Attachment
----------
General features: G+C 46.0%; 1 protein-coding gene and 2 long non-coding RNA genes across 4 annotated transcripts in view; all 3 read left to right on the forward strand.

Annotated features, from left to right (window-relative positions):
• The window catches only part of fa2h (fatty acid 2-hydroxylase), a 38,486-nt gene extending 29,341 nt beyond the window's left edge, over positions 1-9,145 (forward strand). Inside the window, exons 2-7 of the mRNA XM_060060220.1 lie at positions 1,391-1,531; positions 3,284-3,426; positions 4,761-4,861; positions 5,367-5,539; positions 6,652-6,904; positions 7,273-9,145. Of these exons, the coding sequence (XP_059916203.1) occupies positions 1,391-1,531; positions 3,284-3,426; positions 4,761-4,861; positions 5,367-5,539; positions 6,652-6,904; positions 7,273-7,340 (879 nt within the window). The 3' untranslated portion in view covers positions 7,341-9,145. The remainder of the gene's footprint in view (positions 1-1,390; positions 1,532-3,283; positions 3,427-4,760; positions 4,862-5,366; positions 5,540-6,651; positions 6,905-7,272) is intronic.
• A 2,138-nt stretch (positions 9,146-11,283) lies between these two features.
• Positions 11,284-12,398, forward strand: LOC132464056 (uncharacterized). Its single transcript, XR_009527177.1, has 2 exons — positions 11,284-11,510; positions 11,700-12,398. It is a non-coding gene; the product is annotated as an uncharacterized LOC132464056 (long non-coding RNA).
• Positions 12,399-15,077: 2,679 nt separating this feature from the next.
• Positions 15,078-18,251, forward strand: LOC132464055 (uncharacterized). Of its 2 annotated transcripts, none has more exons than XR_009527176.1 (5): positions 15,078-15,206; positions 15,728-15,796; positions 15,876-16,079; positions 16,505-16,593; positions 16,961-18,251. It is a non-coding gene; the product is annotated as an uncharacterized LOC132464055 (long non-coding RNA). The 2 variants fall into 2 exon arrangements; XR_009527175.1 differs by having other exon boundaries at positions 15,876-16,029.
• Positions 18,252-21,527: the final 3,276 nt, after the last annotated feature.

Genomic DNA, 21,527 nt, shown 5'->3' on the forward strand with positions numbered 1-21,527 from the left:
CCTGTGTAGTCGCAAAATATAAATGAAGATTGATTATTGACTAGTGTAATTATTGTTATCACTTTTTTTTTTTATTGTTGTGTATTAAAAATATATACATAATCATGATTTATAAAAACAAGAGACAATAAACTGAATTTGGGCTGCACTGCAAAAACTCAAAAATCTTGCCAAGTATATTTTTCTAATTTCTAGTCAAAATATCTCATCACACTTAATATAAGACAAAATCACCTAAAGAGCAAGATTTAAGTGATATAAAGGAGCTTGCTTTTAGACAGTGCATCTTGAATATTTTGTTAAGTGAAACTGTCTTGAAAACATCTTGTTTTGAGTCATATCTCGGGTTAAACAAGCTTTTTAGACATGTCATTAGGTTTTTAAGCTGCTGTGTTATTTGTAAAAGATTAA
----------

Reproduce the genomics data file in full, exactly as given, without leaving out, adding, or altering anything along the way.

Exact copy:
General features: G+C 46.0%; 1 protein-coding gene and 2 long non-coding RNA genes across 4 annotated transcripts in view; all 3 read left to right on the forward strand.

Annotated features, from left to right (window-relative positions):
• The window catches only part of fa2h (fatty acid 2-hydroxylase), a 38,486-nt gene extending 29,341 nt beyond the window's left edge, over positions 1-9,145 (forward strand). Inside the window, exons 2-7 of the mRNA XM_060060220.1 lie at positions 1,391-1,531; positions 3,284-3,426; positions 4,761-4,861; positions 5,367-5,539; positions 6,652-6,904; positions 7,273-9,145. Of these exons, the coding sequence (XP_059916203.1) occupies positions 1,391-1,531; positions 3,284-3,426; positions 4,761-4,861; positions 5,367-5,539; positions 6,652-6,904; positions 7,273-7,340 (879 nt within the window). The 3' untranslated portion in view covers positions 7,341-9,145. The remainder of the gene's footprint in view (positions 1-1,390; positions 1,532-3,283; positions 3,427-4,760; positions 4,862-5,366; positions 5,540-6,651; positions 6,905-7,272) is intronic.
• A 2,138-nt stretch (positions 9,146-11,283) lies between these two features.
• Positions 11,284-12,398, forward strand: LOC132464056 (uncharacterized). Its single transcript, XR_009527177.1, has 2 exons — positions 11,284-11,510; positions 11,700-12,398. It is a non-coding gene; the product is annotated as an uncharacterized LOC132464056 (long non-coding RNA).
• Positions 12,399-15,077: 2,679 nt separating this feature from the next.
• Positions 15,078-18,251, forward strand: LOC132464055 (uncharacterized). Of its 2 annotated transcripts, none has more exons than XR_009527176.1 (5): positions 15,078-15,206; positions 15,728-15,796; positions 15,876-16,079; positions 16,505-16,593; positions 16,961-18,251. It is a non-coding gene; the product is annotated as an uncharacterized LOC132464055 (long non-coding RNA). The 2 variants fall into 2 exon arrangements; XR_009527175.1 differs by having other exon boundaries at positions 15,876-16,029.
• Positions 18,252-21,527: the final 3,276 nt, after the last annotated feature.

Genomic DNA, 21,527 nt, shown 5'->3' on the forward strand with positions numbered 1-21,527 from the left:
CCTGTGTAGTCGCAAAATATAAATGAAGATTGATTATTGACTAGTGTAATTATTGTTATCACTTTTTTTTTTTATTGTTGTGTATTAAAAATATATACATAATCATGATTTATAAAAACAAGAGACAATAAACTGAATTTGGGCTGCACTGCAAAAACTCAAAAATCTTGCCAAGTATATTTTTCTAATTTCTAGTCAAAATATCTCATCACACTTAATATAAGACAAAATCACCTAAAGAGCAAGATTTAAGTGATATAAAGGAGCTTGCTTTTAGACAGTGCATCTTGAATATTTTGTTAAGTGAAACTGTCTTGAAAACATCTTGTTTTGAGTCATATCTCGGGTTAAACAAGCTTTTTAGACATGTCATTAGGTTTTTAAGCTGCTGTGTTATTTGTAAAAGATTAA